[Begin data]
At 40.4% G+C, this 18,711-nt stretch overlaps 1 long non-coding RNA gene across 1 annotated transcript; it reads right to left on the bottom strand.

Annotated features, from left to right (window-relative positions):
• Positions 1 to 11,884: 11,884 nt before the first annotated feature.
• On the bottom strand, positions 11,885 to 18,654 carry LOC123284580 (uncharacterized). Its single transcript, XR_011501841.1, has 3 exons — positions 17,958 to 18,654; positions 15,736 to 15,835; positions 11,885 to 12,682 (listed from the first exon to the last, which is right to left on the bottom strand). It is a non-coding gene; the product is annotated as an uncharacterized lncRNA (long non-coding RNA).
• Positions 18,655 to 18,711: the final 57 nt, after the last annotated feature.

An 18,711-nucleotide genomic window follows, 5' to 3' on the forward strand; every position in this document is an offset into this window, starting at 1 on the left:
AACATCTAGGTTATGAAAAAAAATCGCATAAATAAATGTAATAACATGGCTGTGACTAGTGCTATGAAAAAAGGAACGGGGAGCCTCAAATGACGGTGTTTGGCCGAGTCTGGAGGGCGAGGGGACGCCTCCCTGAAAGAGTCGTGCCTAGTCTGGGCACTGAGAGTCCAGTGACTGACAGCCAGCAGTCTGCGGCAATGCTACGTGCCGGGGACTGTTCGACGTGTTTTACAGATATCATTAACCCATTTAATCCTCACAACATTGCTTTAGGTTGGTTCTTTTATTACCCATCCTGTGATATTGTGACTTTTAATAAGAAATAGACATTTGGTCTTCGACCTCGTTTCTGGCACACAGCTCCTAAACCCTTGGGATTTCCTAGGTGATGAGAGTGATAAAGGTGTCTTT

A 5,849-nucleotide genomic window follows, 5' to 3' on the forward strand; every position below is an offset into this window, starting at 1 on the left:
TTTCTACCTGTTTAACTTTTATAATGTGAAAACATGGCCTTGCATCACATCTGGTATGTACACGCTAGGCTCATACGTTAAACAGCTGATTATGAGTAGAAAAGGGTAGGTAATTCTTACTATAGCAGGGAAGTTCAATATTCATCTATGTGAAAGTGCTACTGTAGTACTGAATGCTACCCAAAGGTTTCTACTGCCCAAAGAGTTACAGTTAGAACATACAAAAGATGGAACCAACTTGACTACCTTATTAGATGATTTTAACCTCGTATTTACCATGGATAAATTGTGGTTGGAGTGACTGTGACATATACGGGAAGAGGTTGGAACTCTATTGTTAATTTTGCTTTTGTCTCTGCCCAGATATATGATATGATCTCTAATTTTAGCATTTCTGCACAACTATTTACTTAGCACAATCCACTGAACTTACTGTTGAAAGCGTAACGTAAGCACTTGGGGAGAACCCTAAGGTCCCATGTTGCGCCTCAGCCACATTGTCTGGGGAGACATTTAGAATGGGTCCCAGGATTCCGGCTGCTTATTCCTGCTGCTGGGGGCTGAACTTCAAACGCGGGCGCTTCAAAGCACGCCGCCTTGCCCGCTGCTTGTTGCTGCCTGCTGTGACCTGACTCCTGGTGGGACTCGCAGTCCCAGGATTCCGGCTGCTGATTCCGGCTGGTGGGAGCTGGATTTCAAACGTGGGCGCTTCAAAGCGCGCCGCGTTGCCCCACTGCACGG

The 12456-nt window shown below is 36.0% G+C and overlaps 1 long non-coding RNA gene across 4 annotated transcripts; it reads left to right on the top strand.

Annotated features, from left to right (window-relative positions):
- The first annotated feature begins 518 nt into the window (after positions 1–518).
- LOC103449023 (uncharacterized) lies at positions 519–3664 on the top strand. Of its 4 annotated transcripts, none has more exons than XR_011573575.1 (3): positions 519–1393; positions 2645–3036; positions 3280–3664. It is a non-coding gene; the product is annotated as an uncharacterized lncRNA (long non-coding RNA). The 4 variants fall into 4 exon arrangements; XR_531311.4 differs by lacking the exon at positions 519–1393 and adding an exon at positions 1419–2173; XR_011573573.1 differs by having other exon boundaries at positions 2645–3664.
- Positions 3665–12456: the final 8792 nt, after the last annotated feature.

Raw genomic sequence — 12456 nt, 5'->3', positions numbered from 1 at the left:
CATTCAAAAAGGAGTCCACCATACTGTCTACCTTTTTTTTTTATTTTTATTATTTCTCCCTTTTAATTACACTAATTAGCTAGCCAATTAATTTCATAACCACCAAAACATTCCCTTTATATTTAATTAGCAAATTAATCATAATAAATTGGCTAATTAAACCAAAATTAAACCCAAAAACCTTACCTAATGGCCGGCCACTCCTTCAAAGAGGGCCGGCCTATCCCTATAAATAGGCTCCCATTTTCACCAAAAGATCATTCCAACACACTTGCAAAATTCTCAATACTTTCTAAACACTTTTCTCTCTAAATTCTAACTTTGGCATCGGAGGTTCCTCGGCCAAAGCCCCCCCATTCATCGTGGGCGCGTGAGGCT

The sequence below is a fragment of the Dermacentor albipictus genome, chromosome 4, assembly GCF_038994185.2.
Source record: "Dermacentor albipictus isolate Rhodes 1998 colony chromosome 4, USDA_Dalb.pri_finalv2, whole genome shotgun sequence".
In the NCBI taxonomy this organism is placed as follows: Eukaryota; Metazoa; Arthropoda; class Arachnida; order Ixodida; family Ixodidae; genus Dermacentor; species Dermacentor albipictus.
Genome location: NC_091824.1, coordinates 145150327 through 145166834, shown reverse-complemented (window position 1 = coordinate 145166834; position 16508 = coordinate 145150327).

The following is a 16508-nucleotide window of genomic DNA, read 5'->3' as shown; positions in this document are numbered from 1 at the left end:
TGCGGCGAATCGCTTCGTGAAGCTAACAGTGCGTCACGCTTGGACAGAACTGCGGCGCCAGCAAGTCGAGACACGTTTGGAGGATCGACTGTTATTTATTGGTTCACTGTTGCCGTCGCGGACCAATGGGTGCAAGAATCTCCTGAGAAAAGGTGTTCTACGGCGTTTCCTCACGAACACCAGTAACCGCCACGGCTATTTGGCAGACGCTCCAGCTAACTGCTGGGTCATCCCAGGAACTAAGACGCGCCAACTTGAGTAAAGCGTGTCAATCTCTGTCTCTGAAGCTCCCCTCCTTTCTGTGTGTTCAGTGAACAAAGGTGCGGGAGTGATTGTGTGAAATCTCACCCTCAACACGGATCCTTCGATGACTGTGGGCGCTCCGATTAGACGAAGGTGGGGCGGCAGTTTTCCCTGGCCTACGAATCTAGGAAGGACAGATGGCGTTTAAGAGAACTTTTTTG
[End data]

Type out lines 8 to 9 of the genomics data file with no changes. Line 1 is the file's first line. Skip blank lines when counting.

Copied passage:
A 5,849-nucleotide genomic window follows, 5' to 3' on the forward strand; every position below is an offset into this window, starting at 1 on the left:
TTTCTACCTGTTTAACTTTTATAATGTGAAAACATGGCCTTGCATCACATCTGGTATGTACACGCTAGGCTCATACGTTAAACAGCTGATTATGAGTAGAAAAGGGTAGGTAATTCTTACTATAGCAGGGAAGTTCAATATTCATCTATGTGAAAGTGCTACTGTAGTACTGAATGCTACCCAAAGGTTTCTACTGCCCAAAGAGTTACAGTTAGAACATACAAAAGATGGAACCAACTTGACTACCTTATTAGATGATTTTAACCTCGTATTTACCATGGATAAATTGTGGTTGGAGTGACTGTGACATATACGGGAAGAGGTTGGAACTCTATTGTTAATTTTGCTTTTGTCTCTGCCCAGATATATGATATGATCTCTAATTTTAGCATTTCTGCACAACTATTTACTTAGCACAATCCACTGAACTTACTGTTGAAAGCGTAACGTAAGCACTTGGGGAGAACCCTAAGGTCCCATGTTGCGCCTCAGCCACATTGTCTGGGGAGACATTTAGAATGGGTCCCAGGATTCCGGCTGCTTATTCCTGCTGCTGGGGGCTGAACTTCAAACGCGGGCGCTTCAAAGCACGCCGCCTTGCCCGCTGCTTGTTGCTGCCTGCTGTGACCTGACTCCTGGTGGGACTCGCAGTCCCAGGATTCCGGCTGCTGATTCCGGCTGGTGGGAGCTGGATTTCAAACGTGGGCGCTTCAAAGCGCGCCGCGTTGCCCCACTGCACGG